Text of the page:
Unsuspecting vistiors are regularly surprised by distances in Northern Ontario. One reason is the Ontario road map. Typically printed double-sided: on one side, one inch of Southern Ontario generally represents 18 kilometers (11 miles); while on the Northern side double the coverage (40km or 25 miles) is packed into the same space.
Here, the two major thin lines traverse this immense space in about 1,800 km (1,125 miles) turn out to be highways – 11 and 17 – that connect Barrie on the northern fringes of Toronto with Kenora or Rainy River near the Manitoba border.
Dubbing all this “a vast, uncharted wilderness” is tempting, but not quite true, as three fairly major cities, Sudbury, Sault Ste. Marie and Thunder Bay, and numerous small towns dot the highways. The region’s also well-charted by lumbering companies, mine operators, lodge owners and bush pilots who fly-in hunters, fishermen and essential workers and supplies.
Nevertheless Northern Ontario certainly has an abundance of wild, untamed beauty that appeals to all who enjoy the outdoors and swapping the cacophony of city life for the soft sigh of wind in the pines, or replacing the dazzle of urban neon with the sight of a million stars in the dark night sky.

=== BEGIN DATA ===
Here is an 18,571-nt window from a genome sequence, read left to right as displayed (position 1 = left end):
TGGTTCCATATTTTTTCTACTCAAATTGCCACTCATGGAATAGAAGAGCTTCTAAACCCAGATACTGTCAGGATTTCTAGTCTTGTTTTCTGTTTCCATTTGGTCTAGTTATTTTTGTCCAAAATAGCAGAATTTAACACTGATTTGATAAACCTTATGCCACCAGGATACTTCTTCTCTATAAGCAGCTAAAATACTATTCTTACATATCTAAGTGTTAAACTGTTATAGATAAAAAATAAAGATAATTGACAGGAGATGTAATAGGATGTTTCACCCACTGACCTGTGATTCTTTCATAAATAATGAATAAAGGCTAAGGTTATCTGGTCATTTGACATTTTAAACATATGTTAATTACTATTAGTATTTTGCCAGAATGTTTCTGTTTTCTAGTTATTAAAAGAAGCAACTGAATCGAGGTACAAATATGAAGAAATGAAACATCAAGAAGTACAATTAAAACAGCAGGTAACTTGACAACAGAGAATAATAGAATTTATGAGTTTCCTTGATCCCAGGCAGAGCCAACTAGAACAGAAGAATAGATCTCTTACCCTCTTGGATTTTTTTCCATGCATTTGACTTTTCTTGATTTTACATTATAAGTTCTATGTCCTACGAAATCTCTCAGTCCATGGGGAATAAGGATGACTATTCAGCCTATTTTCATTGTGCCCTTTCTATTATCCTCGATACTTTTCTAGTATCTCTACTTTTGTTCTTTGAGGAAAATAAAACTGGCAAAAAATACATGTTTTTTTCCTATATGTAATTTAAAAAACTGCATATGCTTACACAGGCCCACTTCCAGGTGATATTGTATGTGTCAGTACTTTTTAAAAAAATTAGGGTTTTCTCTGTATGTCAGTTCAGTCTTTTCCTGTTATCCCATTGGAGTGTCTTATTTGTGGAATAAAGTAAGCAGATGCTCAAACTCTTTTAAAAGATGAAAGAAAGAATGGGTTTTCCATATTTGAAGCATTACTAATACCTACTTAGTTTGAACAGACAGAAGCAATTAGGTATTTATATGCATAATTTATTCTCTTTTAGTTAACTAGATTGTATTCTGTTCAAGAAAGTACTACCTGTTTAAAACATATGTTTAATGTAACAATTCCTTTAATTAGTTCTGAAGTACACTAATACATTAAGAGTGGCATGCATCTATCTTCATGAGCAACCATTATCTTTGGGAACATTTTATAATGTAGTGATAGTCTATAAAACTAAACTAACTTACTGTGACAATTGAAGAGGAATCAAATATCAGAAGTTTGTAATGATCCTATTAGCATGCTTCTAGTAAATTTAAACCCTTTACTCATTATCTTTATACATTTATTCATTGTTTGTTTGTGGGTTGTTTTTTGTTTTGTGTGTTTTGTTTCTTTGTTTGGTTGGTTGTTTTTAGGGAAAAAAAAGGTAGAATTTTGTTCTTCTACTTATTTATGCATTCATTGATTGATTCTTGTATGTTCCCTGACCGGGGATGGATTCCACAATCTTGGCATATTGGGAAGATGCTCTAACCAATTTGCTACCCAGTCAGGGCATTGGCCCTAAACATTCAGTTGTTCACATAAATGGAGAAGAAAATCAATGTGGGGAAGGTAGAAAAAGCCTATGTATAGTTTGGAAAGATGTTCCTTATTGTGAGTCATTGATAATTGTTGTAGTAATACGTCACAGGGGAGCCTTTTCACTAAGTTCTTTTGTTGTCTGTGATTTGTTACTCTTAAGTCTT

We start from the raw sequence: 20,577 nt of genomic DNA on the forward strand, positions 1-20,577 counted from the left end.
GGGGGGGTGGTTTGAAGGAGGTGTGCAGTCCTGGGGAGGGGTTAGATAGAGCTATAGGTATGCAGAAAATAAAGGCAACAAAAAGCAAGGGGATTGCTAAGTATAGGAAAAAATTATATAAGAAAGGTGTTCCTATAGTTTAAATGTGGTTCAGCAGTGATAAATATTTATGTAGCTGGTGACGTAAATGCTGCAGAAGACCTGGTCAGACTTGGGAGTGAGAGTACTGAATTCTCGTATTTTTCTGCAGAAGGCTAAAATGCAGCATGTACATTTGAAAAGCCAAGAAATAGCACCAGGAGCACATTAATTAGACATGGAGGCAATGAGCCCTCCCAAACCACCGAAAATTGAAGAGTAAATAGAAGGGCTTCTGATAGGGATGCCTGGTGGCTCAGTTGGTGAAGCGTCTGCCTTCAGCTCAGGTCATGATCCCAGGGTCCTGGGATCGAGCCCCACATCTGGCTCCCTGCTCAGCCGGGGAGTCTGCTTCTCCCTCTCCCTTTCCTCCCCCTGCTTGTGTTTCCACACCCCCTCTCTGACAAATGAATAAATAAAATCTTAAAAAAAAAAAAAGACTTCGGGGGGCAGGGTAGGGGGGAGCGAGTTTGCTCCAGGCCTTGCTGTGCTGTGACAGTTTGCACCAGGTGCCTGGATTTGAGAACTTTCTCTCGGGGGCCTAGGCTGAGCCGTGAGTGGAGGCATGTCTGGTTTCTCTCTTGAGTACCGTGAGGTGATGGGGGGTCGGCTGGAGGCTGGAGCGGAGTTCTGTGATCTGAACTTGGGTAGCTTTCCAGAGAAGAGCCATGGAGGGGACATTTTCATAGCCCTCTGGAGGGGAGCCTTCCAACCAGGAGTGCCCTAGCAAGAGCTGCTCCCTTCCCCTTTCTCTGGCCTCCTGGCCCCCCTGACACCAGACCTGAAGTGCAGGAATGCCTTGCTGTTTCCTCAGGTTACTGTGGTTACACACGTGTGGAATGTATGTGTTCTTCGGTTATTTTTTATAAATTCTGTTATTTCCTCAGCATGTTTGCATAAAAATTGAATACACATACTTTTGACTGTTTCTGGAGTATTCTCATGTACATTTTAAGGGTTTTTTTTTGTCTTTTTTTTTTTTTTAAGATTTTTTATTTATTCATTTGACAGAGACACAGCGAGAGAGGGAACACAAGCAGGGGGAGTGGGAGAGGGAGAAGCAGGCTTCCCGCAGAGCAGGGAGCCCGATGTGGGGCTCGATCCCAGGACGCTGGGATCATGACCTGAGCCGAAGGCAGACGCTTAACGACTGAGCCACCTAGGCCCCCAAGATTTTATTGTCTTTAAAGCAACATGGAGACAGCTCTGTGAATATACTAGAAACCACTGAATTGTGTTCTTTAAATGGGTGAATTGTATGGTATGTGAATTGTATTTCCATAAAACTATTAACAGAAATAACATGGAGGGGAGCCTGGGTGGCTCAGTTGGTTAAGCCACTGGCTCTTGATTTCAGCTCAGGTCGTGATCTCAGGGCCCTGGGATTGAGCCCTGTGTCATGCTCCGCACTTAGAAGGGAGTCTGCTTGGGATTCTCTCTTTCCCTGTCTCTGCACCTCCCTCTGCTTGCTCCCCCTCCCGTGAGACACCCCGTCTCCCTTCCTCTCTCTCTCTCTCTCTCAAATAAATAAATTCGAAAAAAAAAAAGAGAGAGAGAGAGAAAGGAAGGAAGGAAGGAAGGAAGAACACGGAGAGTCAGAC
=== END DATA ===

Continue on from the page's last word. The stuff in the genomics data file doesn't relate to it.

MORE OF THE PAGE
In summer, historic canoe routes (such as the French River), wilderness camping and hiking beckon (in Killarney Park), while the winter landscape brims with ice-climbing (Orient Bay, near Nipigon), cross-country skiing (near Thunder Bay) and snowmobiling on some of the Canada’s most extensive trail systems (between Sudbury and Sault Ste. Marie).
Or, if you are planning to just pass through Northern Ontario, then look at our itineraries which get first take you through Central Ontario from Barrie to Sudbury – Along the Eastern Shores of Georgian Bay, and then onward through Northern Ontario from Sault Ste Marie to Thunder Bay; and then from Thunder Bay to Kenora. Ideally allow at least three days for this 20hour/1800km journey between Toronto’s northern fringes and the Manitoba border.
Finally, be sure to take advantage of the unique small towns en-route for fuel and fun rest stops – as distances are deceptively long. And don’t forget to pack bug spray (against black flies and mosquitoes) between May and September, especially if you are camping. Both precautions will help ensure you get the very best from this amazing part of Canada.